Thursday, 1 November 2012

If Country Pubs were run like Country Churches

Paul Pintes is the landlord of a number of pubs in West Barsetshire. Every time the pub chain threatens to close a pub, the villages are up in arms and, through fierce control of the planning laws, manage to keep them open.

On Monday lunchtimes, Paul runs the Wheatsheaf at Crabtree Parva. Of course, nobody ever comes in on Monday lunchtimes.

On Monday evenings, he runs the Red Lion at Plumstead Episcopi from 6 till 8. Then he rushes across to the "Little House" at Allington for half an hour, and then on to the Green Dragon at Crabtree Canonicorum. The "Dragon" has a great reputation for food. Or did, but nobody eats at 9 at night in Crabtree Canonicorum. And he can't leave the Red Lion till 9 because Big Len, the one and only local, has Tuesday as his long-alley skittles night.

Tuesdays, he has the day off. Which means he spends all day doing the accounts. But that's a lot less stress than normal.

But then Wednesday is murder. He runs the Black Dog at Ullathorne from 12 till 2, then gets across to the Half Moon at Ullathorne for the afternoon session. Then schleps all the way out to the Scatcherd Arms in Boxall, where the locals always demand a lock-in on Wednesday nights.

Which is bad news, because it's Thursday that the dray comes round. Paul spends all day following it around the villages, unloading the barrels (keg only - there's no way he can keep cask) and begging the driver to wait for him at each village. In the evening, he's in charge back at the Wheatsheaf, but he falls asleep behind the bar and hopes the locals are honest.

Fridays are busy days at all Paul's pubs. If he moves really quick he can get to about half of them. Thankfully he can get a barmaid to cover in one, and the old bloke who lives next to the Scatcherd Arms will cover for him.

Saturday he spends half his time at at the Sow and Pigs in Framley. He has to cook as well as serve, but it's his busiest time of the week. He has to chuck the customers out at 4, though. There's always a disco on at the Hog's Head in Hogglestock in the evening, and he's got to set up the decks and DJ. He does at least have a part-time barmaid to cover, though.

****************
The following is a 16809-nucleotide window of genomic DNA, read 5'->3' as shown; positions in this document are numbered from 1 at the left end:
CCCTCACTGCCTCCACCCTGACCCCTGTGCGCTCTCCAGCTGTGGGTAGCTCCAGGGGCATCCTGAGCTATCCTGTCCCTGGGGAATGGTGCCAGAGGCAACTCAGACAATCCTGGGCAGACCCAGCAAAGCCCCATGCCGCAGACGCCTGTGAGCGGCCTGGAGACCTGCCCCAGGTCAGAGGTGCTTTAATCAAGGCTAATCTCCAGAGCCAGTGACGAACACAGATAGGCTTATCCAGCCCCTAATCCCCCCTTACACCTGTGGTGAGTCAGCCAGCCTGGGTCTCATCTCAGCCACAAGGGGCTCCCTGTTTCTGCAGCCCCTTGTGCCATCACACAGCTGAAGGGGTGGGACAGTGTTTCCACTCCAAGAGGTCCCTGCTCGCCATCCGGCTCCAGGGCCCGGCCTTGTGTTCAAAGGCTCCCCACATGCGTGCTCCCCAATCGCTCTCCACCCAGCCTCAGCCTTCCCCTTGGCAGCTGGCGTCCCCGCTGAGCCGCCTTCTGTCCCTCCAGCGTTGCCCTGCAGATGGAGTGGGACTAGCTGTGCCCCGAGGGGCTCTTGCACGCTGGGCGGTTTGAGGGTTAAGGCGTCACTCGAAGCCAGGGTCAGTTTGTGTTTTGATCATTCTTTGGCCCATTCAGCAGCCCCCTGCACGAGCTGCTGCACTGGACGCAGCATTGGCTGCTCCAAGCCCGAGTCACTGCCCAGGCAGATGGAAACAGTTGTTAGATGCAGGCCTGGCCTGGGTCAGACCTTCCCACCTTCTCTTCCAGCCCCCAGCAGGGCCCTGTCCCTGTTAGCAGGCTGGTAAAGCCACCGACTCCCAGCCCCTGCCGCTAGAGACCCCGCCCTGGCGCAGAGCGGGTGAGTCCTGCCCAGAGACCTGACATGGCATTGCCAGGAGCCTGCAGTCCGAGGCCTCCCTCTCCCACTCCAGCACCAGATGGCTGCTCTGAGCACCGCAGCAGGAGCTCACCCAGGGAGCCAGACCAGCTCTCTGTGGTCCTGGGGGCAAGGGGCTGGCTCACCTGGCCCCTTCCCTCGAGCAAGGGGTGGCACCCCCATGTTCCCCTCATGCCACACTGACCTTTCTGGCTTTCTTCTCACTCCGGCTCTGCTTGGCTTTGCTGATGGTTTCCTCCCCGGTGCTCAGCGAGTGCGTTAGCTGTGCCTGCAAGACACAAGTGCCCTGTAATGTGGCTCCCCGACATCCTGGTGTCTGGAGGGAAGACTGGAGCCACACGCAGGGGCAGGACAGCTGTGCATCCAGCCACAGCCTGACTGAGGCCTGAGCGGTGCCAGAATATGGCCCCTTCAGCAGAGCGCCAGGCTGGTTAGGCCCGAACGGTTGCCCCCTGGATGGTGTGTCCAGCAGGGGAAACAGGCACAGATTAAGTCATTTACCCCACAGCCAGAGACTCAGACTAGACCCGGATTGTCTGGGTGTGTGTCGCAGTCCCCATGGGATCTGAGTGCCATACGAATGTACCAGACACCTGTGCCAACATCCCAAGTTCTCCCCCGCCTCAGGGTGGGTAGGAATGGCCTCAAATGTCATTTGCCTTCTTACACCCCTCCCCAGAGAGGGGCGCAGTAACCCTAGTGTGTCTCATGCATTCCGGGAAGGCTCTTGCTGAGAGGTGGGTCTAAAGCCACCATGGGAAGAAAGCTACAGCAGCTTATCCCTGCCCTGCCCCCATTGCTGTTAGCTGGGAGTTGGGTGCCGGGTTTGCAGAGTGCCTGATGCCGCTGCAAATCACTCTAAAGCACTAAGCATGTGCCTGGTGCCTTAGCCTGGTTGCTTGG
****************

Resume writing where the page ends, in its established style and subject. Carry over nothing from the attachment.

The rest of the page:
When he gets home on a Saturday night, he sits up till 3am on the Internet, writing the questions for the Sunday Night Quiz at the Scatcherd Arms. Of course, the evening at the Scatcherd isn't the first thing he does. First he has to cook the Sunday lunches at the Red Lion.

Of course, every village is very pleased to have its own pub. They just wish Paul could find some way to have it open a bit more often.


  1. To close to the truth to be funny…
    but it should be sent to the next commission writing the next report on the future of rural ministry

  2. This sounds like our Rural Benefice as it moves from 5 to 9 with one stipendiary minister. Good job he goes around with a broom attached to his rear to allow him to sweep up the waifs and strays as he goes.

  3. So why doesn't pay people to stand in for him?

    1. He doesn't get the custom. You seen the price of a pint in a pub lately?

    2. I haven't seen the price of a pint in a pub lately, but from your double post, you have a few times :)

    3. Well, you've got to do the Community Spirit thing. And you'd not believe the Internet connection I've had lately.

  4. I remember meeting a "flying vicar" 40 years ago who roared around in a minibus with a complete, fully robed parish choir, doing the rounds of a scattering of little country churches. A bit like the mobile library. ..


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